associate professor and chair of the Centre for Indigenous Governance at Ryerson University. She is a Mi’kmaq lawyer, an Idle No More activist and author of Beyond Blood: Rethinking Indigenous Identity and Belonging.
The Truth and Reconciliation Commission in Canada has concluded the country’s decades-long policy of forcibly removing indigenous children from their families and placing them in state-funded residential Christian schools amounted to "cultural genocide." After a six-year investigation, the Truth and Reconciliation Commission report concluded: "The Canadian government pursued this policy of cultural genocide because it wished to divest itself of its legal and financial obligations to aboriginal people and gain control over their lands and resources. If every aboriginal person had been 'absorbed into the body politic,' there would be no reserves, no treaties and no aboriginal rights." The first schools opened in 1883. The last one closed in 1998. During that time over 150,000 indigenous children were sent away to rid them of their native cultures and languages and integrate them into mainstream Canadian society. Many students recall being beaten for speaking their native languages and losing touch with their parents and customs. The report also documents widespread physical, cultural and sexual abuse. We are joined by Pamela Palmater, associate professor and chair of the Centre for Indigenous Governance at Ryerson University, an Idle No More activist and author of "Beyond Blood: Rethinking Indigenous Identity and Belonging."
JUAN GONZÁLEZ: The Truth and Reconciliation Commission in Canada has concluded that country’s decades-long policy of forcibly removing indigenous children from their families and placing them in state-funded residential Christian schools amounted to, quote, "cultural genocide." After a six-year investigation, the Truth and Reconciliation Commission report concluded: quote, "The Canadian government pursued this policy of cultural genocide because it wished to divest itself of its legal and financial obligations to aboriginal people and gain control over their lands and resources. If every aboriginal person had been 'absorbed into the body politic,' there would be no reserves, no treaties and no aboriginal rights."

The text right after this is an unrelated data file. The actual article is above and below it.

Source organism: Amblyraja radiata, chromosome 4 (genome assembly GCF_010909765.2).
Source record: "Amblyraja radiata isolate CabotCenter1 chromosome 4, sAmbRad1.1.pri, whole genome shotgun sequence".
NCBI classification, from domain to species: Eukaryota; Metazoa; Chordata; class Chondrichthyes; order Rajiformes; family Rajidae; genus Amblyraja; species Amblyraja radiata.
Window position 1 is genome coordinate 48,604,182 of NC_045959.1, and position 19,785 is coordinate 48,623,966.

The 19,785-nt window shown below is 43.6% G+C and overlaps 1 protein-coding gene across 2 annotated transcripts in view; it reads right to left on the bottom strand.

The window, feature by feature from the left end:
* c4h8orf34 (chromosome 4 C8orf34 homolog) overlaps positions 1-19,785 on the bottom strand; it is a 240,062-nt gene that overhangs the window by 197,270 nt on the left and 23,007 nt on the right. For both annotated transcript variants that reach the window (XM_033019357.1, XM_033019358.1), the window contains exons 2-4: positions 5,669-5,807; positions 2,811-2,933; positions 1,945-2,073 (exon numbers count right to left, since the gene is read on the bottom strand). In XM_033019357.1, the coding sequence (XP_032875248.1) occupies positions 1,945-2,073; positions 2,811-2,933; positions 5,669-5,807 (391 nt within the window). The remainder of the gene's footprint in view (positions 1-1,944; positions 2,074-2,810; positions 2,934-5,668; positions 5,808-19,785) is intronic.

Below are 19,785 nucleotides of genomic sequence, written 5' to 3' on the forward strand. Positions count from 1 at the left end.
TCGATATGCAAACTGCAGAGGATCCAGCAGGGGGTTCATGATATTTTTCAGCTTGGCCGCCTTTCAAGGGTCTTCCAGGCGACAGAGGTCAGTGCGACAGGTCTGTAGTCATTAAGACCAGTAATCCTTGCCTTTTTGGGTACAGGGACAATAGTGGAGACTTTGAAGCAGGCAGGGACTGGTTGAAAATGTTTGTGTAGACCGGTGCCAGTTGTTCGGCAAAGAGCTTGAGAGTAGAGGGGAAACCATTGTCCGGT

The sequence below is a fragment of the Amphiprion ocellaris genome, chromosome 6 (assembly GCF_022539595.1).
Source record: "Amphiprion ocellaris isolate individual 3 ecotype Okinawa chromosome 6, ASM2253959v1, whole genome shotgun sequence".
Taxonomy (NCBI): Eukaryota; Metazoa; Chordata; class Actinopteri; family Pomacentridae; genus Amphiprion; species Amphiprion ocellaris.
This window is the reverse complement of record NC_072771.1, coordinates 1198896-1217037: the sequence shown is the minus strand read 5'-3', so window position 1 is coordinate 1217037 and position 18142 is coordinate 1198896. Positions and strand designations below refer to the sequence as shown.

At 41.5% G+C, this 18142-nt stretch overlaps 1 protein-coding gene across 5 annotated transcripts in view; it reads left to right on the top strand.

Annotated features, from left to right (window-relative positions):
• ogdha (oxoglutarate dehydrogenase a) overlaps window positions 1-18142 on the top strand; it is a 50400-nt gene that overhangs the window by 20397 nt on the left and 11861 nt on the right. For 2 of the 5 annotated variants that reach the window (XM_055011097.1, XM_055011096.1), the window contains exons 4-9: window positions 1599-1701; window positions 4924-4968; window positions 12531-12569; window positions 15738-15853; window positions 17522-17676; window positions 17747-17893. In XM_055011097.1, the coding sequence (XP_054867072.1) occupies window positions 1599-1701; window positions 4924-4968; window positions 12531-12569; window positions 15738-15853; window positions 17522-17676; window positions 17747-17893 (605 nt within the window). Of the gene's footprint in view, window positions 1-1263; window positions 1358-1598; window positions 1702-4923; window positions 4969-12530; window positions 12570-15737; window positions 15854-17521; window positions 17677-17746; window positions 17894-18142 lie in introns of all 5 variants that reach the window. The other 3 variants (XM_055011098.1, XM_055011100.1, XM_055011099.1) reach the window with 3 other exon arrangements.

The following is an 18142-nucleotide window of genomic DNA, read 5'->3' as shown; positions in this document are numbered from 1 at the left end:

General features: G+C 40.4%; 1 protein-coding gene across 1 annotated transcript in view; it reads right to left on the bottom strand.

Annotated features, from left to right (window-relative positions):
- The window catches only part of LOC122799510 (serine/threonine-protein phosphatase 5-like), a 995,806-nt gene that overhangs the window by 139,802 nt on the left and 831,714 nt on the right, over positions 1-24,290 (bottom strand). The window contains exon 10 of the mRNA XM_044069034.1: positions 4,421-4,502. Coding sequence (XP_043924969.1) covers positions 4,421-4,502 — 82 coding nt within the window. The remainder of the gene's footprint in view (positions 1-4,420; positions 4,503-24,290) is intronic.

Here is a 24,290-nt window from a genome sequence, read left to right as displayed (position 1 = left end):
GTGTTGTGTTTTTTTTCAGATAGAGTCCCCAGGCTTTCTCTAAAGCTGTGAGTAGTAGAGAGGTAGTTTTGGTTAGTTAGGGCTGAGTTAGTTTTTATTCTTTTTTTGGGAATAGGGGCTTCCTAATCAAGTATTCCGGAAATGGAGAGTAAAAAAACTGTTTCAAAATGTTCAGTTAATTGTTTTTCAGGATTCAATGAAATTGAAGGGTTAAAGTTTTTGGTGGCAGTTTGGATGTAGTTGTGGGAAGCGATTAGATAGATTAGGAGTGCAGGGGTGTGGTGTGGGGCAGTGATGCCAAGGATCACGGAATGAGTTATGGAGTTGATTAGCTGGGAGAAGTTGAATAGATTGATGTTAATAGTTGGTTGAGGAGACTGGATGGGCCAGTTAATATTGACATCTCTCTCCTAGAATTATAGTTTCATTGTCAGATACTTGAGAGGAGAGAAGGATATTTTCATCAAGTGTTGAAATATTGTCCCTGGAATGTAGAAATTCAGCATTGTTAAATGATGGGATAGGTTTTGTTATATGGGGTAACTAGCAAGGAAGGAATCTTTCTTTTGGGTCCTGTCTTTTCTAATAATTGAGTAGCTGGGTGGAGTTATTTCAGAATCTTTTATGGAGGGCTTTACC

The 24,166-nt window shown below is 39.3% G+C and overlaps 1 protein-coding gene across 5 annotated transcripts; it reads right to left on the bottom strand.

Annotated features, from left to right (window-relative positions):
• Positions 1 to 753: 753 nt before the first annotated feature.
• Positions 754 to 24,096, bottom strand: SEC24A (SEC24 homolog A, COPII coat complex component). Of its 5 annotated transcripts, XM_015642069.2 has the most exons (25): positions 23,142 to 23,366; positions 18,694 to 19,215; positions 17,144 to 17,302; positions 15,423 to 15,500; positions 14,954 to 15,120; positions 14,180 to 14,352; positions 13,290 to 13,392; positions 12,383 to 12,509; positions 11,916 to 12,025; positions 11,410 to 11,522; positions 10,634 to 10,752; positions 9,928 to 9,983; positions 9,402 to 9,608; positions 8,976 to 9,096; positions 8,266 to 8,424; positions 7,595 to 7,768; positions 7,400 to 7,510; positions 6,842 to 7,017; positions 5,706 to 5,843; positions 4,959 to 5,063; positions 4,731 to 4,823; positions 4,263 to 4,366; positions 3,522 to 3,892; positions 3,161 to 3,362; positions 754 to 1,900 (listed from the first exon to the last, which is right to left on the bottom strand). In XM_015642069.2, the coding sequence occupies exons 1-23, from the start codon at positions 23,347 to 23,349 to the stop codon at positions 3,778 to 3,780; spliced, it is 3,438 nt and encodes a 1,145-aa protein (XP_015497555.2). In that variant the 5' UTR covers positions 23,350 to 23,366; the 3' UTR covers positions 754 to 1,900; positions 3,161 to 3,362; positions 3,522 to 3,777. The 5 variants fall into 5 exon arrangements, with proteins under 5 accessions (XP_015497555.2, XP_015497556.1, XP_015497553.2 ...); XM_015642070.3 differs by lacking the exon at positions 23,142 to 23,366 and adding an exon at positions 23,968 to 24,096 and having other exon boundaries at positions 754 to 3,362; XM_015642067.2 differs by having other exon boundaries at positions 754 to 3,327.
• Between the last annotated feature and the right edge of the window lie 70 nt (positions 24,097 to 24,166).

AMY GOODMAN: The first schools opened in 1883. The last one closed in 1998. During that time, over 150,000 indigenous children were sent away to rid them of their native cultures and languages and integrate them into mainstream Canadian society. Many students recall being beaten for speaking their native languages and losing touch with their parents and customs. The report also documents widespread physical, cultural and sexual abuse at the schools. It was based in part on testimony from 7,000 survivors. This is Justice Murray Sinclair, chair of the Truth and Reconciliation Commission.
JUSTICE MURRAY SINCLAIR: The residential school experience is clearly one of the darkest, most troubling chapters in our collective history. In the period from Confederation until the decision to close residential schools was taken in this country in 1969, Canada clearly participated in a period of cultural genocide. We heard of the effects of over 100 years of mistreatment of more than 150,000 First Nations, Inuit and Métis children placed in these schools. Removed from their families and home communities, seven generations of aboriginal children were denied their identity. We heard how, separated from their language, their culture, their spiritual traditions and their collective history, children became unable to answer questions as simple as "Where do I come from?" "Where am I going?" "Why am I here?" and "Who am I?"